Social Amnesia – What’s your social identity worth to you?
I had the unfortunate experience of losing one of my Social Media accounts recently. And as per the popular song… You don’t know what you’ve got till it’s gone!
I like Social Networking: Even if I haven’t quite eschewed email and my C: drive, I rely heavily on my social network for information, for feedback and for personal communications. My 350 carefully vetted Twitter followers, my 150 Facebook family and friends, my 100 LinkedIn business contacts and University alumni, my 50 RedBubble artist friends and the dozen subscribers to my WordPress blog, make up most of my social network.
It’s not a huge network, but it’s mine, it is personal, it is relevant and it is important to me. Whether I like it or not, it also defines my public identity, to a certain extent.
So what happens when disaster strikes? What if all that was wiped away?
Louis Richardson very eloquently describes a new Information/Knowledge Management environment that centres around the individual and his social network rather than information collected in documents. (“People-centric vs. Content-centric” http://bit.ly/gU5Skf). AIIM (by voice of Geoffrey Moore) similarly describe the transition from “Systems of Record” to “Systems of Engagement”. (http://www.aiim.org/Research/AIIM-White-Papers/Systems-of-Engagement)
Both of these highlight the fact that my social identity is now a more important asset than the collection of knowledge artefacts that live on my hard disk and get backed up regularly.
I have no backup of my social identity!
Within my work environment, people will look to my social community profile, to understand who I am, where I come from and what my interest and expertise is, based on my profile, my tags, my network contacts, my blogs, the communities I belong to, the bookmarks I shared, etc
One day my public profiles (through a weird upgrade bug) got wiped clean. My profile was blank, my identity was gone! I was no longer an opinionated thought leader and social media zealot, or helpful ECM advocate with answers to questions. I was another blank profile with just a name.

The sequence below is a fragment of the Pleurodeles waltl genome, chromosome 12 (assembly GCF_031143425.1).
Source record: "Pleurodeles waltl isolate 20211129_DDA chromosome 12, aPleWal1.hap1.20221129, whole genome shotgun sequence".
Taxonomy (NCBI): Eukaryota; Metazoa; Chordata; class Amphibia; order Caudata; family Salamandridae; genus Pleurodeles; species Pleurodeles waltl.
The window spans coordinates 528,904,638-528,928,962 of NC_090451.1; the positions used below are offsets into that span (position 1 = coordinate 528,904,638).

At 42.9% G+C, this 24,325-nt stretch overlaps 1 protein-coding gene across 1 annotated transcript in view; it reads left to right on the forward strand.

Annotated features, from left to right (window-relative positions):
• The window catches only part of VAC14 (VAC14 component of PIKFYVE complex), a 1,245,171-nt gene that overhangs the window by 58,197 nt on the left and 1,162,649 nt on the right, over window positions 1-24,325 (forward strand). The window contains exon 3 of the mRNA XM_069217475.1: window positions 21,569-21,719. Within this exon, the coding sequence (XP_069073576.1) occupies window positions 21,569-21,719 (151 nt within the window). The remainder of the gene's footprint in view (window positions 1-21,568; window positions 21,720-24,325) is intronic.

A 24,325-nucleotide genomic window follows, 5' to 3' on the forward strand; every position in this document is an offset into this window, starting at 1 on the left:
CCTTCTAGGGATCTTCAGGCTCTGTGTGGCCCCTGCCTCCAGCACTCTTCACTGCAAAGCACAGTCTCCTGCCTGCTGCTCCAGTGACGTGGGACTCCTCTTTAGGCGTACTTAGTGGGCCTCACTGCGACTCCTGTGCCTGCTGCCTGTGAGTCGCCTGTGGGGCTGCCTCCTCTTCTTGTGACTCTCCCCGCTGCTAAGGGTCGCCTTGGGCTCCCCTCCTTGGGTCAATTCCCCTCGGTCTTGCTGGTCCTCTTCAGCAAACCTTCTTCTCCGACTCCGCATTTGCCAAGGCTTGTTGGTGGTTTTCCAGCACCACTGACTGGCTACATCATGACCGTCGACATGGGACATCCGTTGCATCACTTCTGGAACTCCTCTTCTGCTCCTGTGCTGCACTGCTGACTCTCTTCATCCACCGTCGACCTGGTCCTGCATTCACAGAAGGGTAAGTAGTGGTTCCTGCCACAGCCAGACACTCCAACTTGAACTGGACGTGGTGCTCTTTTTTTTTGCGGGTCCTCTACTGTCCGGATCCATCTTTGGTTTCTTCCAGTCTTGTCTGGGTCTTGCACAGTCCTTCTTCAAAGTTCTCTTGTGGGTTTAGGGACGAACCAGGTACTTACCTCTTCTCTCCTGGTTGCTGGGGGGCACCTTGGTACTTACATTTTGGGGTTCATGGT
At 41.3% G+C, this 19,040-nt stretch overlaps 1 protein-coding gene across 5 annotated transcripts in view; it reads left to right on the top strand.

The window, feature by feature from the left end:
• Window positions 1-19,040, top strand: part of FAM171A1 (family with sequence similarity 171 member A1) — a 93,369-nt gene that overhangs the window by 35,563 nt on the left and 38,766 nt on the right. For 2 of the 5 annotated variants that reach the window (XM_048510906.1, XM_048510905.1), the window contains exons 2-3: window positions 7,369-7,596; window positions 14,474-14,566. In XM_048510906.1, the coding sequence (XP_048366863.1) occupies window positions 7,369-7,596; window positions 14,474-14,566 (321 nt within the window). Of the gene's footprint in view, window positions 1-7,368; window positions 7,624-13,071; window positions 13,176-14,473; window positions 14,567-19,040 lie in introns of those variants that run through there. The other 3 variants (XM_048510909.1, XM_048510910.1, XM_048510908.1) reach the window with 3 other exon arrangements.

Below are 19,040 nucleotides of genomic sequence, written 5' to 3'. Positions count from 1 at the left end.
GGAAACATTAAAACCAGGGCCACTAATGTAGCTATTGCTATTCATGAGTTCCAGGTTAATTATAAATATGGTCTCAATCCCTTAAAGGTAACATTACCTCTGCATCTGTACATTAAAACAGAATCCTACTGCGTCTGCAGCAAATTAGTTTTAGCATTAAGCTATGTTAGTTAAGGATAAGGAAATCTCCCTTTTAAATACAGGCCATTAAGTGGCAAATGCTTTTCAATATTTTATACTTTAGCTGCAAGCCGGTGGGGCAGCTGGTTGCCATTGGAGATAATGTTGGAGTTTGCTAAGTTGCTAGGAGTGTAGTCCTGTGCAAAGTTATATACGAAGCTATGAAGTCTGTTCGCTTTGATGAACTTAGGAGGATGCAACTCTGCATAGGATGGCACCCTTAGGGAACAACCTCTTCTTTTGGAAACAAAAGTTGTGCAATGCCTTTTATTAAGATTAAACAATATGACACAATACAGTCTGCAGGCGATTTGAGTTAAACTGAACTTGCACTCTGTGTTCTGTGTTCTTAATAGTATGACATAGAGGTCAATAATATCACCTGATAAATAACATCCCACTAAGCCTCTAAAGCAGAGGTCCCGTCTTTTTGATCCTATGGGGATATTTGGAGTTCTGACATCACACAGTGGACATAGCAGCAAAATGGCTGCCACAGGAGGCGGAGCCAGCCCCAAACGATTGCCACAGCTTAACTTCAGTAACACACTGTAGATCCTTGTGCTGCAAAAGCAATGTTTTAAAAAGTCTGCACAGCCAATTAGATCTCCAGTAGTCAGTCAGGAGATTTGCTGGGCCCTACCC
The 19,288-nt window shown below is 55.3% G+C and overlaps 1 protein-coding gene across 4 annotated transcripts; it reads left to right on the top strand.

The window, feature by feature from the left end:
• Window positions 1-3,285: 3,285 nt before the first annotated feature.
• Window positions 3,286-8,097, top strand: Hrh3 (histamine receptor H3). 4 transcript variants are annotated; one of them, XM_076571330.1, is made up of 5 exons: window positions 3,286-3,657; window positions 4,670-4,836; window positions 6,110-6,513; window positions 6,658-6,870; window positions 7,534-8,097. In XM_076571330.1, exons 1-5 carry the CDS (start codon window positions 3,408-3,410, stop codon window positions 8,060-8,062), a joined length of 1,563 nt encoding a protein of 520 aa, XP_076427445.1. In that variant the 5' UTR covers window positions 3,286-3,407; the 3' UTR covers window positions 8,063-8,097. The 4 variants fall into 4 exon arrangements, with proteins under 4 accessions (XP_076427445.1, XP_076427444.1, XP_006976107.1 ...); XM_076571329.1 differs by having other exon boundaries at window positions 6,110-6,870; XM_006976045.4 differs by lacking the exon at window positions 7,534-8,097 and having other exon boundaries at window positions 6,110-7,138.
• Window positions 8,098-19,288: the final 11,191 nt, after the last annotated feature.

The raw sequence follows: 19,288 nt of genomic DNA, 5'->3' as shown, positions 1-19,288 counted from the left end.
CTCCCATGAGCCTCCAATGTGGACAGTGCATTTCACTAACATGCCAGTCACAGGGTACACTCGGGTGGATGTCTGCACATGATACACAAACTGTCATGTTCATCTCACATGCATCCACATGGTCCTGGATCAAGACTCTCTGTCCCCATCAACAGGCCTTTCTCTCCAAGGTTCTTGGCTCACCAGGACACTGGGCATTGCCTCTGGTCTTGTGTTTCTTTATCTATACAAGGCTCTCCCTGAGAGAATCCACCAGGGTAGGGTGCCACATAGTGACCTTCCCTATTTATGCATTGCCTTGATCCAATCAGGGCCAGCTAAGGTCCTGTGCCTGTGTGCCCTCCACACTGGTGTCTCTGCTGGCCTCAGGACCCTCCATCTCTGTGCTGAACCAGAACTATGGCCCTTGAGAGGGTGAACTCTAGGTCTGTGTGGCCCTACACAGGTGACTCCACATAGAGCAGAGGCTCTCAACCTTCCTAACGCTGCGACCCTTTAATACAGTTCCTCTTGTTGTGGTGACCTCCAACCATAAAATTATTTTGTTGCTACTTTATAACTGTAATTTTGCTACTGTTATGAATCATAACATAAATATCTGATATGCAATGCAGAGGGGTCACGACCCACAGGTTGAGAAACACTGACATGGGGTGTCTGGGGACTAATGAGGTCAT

Rebuilding that identity is not easy. Not only it takes time and effort, but trying to remember what was there to start with, is a nightmare. Who was I connected to? Which communities did I belong to? What tags did people assign to me? More importantly, how long will it take for my profile to “mature” to the same level of trust and credibility that it carried before?
Thinking about this, I realised how much I’ve come to rely on social media. Facebook and LinkedIn are my address & phone lists and birthday calendars for friends, family and work colleagues. My on-line calendar is also my diary and meetings history log. My blog site contains most of my innovative thoughts & nuggets from the last 3 years. The people I follow on twitter are my market intelligence engine. The people that follow me, are my influence sphere.
If these accounts were to suddenly disappear, I will have lost not only years of investment, but my social identity and my social memory. And that would cost me time, it would cost me operational efficiency, it would cost me credibility, it would cost me competitiveness, and it would cost me personal angst. It will ultimately have an impact to both my work and to my private life.
How do I protect this identity? Some tools, like Facebook, have their own mechanisms for taking a backup copy of your profile data. Did you know that? When was the last time you took a backup of your Facebook account? Other third-party tools (e.g. http://www.backupify.com) will backup and restore multiple public profiles from different tools. They are commendable, but not complete. And how many of us actually use them?
Take a step back: Imagine for a moment that your Facebook, LinkedIn and Twitter accounts are wiped clean. Imagine that your blog has no entries. In the people-centric world of social networking, what impact will this Social Amnesia have to your business and your personal life?
I am an ECM Strategist, Social Media explorer and amateur photographer. Professionally, I have been involved with Document Management, Process Management and ECM for the last 20+ years. I work for IBM Software, although the views here are my own and not those of my employer.
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